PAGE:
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Interoppo Research
(IT Standards & Interoperability)

Linking research & learning technologies through standards » Nick Nicholas

Ἡλληνιστεύκοντος
(Greek Linguistics)

2010-04-13

US, so far

You'll have noticed even more extended radio silence than is usual for me on a trip overseas. I've spent three days in Irvine CA, and am now heading to DC, on a plane four hours delayed.

Which brings thoughts of decaying infrastructure. An unsustainably greened Orange County, with the same gargantuan buildings and brobdignanian freeways (just as I'd bemoaned here about Oracle HQ), a vista which will host tumbleweeds in my lifetime. Airline fleets with bits falling apart as I type. Western Civilisation, throwing out its books for PDFs, to leave behind neither.

Well, no, I'm not happy I'm missing my dinner out in DC, and my Monday has been killed in waiting lounges and overnarrow seats. I'm never happy to be anywhere near an American airport, and even less so an American domestic flight, whose desperate piling on of carry-on luggage is not a million miles away from the chickens and farm implements piled onto a bus in the Third World.

I had a great time of it nonetheless in Irvine, great enough to make a point of staying offline. Not because it is Irvine. I lived in Irvine for three years, and never reconciled to it, never got it or tried to. Irvine's hex on me has by now been broken, I don't have the feeling of dread and emptiness I used to (except when I contemplate its infrastructure); but I still find little in the landscape to detain me. Except the bookstore monopolies, though even those are starting to be shut down by the internets, and nudge towards eBooks.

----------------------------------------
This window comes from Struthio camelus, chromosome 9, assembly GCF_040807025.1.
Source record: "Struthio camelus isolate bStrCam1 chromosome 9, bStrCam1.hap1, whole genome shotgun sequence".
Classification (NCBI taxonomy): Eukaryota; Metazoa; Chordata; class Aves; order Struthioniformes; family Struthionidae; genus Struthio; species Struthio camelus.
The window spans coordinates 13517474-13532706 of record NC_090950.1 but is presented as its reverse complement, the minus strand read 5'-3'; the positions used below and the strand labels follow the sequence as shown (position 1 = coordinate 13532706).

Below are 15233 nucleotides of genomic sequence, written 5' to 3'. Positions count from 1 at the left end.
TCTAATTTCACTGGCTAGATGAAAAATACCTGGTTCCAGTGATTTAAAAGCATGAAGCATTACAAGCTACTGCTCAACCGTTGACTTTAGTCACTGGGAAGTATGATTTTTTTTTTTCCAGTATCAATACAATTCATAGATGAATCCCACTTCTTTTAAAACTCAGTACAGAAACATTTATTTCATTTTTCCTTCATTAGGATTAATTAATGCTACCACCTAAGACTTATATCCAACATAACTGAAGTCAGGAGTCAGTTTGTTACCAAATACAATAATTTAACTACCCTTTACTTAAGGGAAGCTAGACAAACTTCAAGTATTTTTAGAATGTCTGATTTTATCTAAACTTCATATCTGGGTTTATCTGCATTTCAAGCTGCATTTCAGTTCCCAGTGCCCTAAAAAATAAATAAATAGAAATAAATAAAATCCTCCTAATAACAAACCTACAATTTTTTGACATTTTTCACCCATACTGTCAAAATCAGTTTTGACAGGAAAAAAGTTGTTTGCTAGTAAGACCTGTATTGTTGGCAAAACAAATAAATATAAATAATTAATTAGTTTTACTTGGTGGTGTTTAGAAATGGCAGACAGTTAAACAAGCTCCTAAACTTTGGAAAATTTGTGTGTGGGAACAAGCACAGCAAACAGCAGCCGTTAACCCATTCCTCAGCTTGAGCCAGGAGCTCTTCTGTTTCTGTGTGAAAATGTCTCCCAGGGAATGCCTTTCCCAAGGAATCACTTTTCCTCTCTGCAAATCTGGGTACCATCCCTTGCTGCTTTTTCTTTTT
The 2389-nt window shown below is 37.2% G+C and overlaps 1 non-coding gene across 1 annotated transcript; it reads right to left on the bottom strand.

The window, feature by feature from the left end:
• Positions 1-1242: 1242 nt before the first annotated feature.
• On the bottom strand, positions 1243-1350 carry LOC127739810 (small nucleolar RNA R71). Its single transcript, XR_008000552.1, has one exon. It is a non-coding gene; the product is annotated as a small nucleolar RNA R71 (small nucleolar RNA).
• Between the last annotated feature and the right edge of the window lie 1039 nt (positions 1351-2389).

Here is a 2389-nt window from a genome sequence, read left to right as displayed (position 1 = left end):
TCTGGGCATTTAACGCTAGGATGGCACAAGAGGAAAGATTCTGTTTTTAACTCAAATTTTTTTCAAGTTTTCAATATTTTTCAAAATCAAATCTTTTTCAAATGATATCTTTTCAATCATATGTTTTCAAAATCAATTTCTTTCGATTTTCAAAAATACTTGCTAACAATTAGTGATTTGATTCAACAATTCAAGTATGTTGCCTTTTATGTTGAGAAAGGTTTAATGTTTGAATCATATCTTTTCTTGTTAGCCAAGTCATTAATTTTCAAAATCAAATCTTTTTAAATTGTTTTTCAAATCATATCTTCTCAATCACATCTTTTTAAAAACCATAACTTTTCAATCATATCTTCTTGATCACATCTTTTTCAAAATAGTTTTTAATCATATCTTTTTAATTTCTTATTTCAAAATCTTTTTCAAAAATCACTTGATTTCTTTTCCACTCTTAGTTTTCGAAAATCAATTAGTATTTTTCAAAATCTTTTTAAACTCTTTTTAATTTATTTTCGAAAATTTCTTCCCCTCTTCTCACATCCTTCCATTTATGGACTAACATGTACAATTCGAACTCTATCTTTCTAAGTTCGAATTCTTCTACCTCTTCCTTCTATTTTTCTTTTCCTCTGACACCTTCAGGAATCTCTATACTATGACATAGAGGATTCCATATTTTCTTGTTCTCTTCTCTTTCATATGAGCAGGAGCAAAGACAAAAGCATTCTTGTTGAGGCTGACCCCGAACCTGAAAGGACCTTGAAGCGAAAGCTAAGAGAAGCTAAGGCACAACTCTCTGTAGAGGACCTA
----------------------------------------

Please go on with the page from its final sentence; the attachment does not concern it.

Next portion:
But what detained me in Irvine was who was in it. I spent three days of chatting with old friends, and that was a glory. (Well, two and a half days chatting, and half a day photocopying references—another of my Luddite hangups.) The chatting wasn't consistently profound—I use chatting advisedly; but it wide-ranging, familiar, and lots of fun.

The kind of chat, I am not ashamed to admit, that led us to giggle for a quarter of an hour over this confluence of YouTube memes:

*Why* this confluence of memes is so knee-debilitatingly funny to my culture is a topic that deserves at least one post. (You can start here for an intelligent take on the Russian song, and some good comments taking it further—not least my own.)

The fate of a society that spends more time on Bread And Memes than infrastructure deserves another post, but I think it would get too depressing to write.

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